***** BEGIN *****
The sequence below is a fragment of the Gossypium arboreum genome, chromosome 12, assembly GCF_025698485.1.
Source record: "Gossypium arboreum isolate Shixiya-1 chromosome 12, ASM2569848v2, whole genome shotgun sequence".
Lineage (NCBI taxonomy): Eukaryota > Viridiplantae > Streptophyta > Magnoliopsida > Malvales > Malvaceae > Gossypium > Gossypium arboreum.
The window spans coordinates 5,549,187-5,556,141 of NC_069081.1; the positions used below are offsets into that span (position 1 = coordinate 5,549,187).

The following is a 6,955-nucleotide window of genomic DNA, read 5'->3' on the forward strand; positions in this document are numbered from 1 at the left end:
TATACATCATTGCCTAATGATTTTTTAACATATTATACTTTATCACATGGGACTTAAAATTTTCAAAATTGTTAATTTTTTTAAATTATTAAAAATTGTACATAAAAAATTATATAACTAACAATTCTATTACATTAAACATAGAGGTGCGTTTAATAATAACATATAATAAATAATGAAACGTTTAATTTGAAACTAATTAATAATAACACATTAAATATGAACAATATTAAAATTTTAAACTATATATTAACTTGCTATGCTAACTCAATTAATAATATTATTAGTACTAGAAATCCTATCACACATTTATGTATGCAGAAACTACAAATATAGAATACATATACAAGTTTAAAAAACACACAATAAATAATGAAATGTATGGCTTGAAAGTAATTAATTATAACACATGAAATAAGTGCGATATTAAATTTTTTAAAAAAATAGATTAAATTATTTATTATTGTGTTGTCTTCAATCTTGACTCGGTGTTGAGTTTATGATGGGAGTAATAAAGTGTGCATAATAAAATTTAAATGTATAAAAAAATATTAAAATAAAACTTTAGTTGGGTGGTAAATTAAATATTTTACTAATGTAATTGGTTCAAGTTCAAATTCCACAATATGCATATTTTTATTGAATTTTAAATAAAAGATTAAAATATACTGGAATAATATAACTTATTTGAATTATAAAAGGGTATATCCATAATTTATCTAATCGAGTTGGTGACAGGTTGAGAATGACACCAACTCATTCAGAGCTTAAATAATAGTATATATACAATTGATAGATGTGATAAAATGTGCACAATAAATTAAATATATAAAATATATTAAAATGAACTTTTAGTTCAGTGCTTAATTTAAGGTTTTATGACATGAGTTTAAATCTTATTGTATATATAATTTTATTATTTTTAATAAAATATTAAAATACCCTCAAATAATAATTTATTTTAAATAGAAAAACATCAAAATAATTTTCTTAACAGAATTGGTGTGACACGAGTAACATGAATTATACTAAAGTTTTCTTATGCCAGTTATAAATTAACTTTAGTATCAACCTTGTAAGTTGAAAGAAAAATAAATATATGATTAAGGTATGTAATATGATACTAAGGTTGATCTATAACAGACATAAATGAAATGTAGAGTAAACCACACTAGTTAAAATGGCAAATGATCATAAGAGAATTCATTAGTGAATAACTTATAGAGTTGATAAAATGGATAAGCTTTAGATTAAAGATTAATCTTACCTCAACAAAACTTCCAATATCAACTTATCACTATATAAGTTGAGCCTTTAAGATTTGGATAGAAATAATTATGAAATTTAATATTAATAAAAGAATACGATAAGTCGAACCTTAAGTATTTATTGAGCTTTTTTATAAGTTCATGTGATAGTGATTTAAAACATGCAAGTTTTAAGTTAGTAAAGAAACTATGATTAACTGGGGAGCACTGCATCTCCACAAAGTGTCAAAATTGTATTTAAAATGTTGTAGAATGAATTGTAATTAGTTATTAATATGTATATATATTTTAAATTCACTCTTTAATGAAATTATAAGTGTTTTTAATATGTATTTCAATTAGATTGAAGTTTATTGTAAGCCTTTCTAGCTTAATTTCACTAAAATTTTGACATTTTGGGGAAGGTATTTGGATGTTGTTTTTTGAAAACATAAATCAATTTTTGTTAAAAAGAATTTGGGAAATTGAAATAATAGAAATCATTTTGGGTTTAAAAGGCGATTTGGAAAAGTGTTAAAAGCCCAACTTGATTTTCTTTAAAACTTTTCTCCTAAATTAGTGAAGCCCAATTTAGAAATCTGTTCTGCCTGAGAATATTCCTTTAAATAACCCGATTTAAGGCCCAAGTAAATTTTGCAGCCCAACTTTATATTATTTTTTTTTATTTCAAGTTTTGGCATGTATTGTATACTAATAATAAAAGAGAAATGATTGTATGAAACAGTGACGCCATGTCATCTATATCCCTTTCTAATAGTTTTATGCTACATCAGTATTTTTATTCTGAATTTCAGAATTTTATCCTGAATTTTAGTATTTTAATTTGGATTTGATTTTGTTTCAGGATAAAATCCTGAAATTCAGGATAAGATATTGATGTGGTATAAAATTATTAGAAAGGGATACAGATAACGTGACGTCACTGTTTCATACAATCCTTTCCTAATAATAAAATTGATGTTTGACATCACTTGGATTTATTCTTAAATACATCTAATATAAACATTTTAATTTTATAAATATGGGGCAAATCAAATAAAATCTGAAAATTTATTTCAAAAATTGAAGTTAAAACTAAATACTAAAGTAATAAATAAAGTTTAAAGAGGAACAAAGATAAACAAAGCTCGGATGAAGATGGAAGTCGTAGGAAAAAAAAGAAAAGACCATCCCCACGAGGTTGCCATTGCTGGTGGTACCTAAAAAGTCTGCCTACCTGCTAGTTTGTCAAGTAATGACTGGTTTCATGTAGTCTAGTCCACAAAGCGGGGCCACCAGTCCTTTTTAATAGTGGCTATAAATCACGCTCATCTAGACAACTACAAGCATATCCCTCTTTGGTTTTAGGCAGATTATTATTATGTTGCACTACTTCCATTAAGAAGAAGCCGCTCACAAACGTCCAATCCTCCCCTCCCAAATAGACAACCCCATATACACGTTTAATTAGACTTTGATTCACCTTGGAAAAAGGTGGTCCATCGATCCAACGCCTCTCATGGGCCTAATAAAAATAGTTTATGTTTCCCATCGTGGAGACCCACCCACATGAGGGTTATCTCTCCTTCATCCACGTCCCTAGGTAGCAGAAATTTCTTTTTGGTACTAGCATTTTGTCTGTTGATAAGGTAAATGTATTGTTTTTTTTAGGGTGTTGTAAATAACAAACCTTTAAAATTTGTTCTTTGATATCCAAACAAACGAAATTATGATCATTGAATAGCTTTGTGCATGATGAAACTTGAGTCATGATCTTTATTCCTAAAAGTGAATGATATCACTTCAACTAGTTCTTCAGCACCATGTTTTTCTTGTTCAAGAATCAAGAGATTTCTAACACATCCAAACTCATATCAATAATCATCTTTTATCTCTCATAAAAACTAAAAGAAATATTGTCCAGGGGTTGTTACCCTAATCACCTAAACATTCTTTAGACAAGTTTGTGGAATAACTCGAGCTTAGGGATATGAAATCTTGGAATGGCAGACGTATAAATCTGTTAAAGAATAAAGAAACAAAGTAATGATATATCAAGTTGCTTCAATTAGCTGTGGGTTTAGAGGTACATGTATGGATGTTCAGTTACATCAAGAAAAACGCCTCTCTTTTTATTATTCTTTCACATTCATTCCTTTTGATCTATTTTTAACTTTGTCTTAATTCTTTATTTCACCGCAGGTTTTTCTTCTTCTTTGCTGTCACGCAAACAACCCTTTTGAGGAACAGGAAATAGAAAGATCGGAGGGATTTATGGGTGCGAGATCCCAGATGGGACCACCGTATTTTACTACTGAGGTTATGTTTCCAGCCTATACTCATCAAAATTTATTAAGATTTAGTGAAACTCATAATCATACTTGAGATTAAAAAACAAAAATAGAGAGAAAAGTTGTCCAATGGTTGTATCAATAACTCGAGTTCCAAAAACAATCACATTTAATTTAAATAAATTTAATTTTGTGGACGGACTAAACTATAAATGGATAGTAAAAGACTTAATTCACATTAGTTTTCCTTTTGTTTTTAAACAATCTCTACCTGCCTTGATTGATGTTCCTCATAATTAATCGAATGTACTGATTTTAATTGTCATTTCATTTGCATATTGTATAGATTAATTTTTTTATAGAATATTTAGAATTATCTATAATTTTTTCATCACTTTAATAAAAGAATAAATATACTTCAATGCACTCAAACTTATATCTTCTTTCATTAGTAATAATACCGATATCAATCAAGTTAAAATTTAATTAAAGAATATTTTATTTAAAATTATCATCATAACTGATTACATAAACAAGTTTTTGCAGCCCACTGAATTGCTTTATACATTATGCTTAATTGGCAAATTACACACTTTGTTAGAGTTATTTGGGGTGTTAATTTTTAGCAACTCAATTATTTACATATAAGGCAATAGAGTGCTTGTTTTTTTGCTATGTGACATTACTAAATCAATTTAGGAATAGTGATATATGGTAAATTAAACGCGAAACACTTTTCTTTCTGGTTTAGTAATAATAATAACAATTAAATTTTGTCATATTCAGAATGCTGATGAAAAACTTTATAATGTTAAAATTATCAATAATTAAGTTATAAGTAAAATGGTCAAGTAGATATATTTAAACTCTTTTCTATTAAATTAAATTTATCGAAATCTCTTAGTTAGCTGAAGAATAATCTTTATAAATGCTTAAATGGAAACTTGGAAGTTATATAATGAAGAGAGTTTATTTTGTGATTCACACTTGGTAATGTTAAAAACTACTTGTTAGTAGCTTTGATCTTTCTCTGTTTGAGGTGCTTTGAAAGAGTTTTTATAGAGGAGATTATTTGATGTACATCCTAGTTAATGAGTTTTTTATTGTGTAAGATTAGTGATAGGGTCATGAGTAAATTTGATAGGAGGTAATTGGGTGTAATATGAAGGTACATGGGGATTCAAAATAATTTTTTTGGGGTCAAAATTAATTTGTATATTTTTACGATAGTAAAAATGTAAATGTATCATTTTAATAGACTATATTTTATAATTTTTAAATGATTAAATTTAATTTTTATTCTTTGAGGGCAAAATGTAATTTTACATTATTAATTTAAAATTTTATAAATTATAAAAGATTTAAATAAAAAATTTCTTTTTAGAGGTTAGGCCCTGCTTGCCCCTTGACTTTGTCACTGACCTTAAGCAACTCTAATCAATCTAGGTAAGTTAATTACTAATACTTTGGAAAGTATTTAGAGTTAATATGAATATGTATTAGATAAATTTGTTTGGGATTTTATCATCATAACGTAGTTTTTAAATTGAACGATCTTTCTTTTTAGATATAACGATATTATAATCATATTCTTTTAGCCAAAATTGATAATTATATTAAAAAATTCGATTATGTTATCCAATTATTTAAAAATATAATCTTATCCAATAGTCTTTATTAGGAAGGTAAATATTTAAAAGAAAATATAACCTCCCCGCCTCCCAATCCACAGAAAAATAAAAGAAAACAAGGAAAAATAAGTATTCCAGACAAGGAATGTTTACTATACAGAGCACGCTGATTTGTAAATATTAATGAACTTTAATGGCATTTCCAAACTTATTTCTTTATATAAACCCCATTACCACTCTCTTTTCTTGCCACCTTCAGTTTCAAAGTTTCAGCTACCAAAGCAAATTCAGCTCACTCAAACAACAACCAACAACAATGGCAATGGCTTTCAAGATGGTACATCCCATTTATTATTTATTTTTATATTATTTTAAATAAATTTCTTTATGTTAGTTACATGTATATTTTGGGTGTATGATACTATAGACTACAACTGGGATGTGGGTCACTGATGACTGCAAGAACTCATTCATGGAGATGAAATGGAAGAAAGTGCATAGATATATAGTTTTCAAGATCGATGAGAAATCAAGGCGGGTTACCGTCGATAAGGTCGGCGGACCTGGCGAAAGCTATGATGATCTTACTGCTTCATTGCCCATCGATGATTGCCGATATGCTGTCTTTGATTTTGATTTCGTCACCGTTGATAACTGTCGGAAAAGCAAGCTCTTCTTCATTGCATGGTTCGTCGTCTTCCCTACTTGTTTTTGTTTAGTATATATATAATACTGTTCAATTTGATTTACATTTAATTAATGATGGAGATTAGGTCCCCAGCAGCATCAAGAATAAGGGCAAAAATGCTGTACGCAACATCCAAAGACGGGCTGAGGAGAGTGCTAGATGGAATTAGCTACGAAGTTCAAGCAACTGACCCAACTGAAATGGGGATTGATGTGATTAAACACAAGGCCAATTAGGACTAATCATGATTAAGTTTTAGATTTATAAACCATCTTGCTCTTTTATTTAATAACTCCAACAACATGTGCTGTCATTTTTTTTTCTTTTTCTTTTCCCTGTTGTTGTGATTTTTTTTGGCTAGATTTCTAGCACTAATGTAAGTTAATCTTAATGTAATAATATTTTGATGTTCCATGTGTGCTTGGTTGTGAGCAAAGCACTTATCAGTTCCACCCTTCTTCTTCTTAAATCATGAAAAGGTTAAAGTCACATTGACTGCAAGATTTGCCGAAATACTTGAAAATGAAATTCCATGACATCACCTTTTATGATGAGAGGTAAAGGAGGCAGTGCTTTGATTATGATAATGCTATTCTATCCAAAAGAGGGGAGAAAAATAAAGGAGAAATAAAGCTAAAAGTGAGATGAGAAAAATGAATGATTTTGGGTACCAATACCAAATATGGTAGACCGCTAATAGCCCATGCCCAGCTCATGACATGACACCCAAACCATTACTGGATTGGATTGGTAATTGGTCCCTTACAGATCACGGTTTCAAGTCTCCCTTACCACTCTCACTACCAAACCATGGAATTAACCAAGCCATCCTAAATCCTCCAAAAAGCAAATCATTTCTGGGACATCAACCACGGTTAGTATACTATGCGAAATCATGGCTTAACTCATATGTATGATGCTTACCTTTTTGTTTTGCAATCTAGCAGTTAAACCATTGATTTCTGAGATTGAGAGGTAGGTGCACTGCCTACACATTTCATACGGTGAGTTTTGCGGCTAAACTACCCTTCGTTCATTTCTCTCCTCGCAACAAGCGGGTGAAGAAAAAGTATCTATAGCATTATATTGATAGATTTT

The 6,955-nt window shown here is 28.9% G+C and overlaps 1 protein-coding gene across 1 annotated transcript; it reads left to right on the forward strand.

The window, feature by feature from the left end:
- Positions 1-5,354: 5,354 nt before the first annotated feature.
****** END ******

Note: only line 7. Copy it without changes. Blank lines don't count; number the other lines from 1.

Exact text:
The 6,955-nt window shown here is 28.9% G+C and overlaps 1 protein-coding gene across 1 annotated transcript; it reads left to right on the forward strand.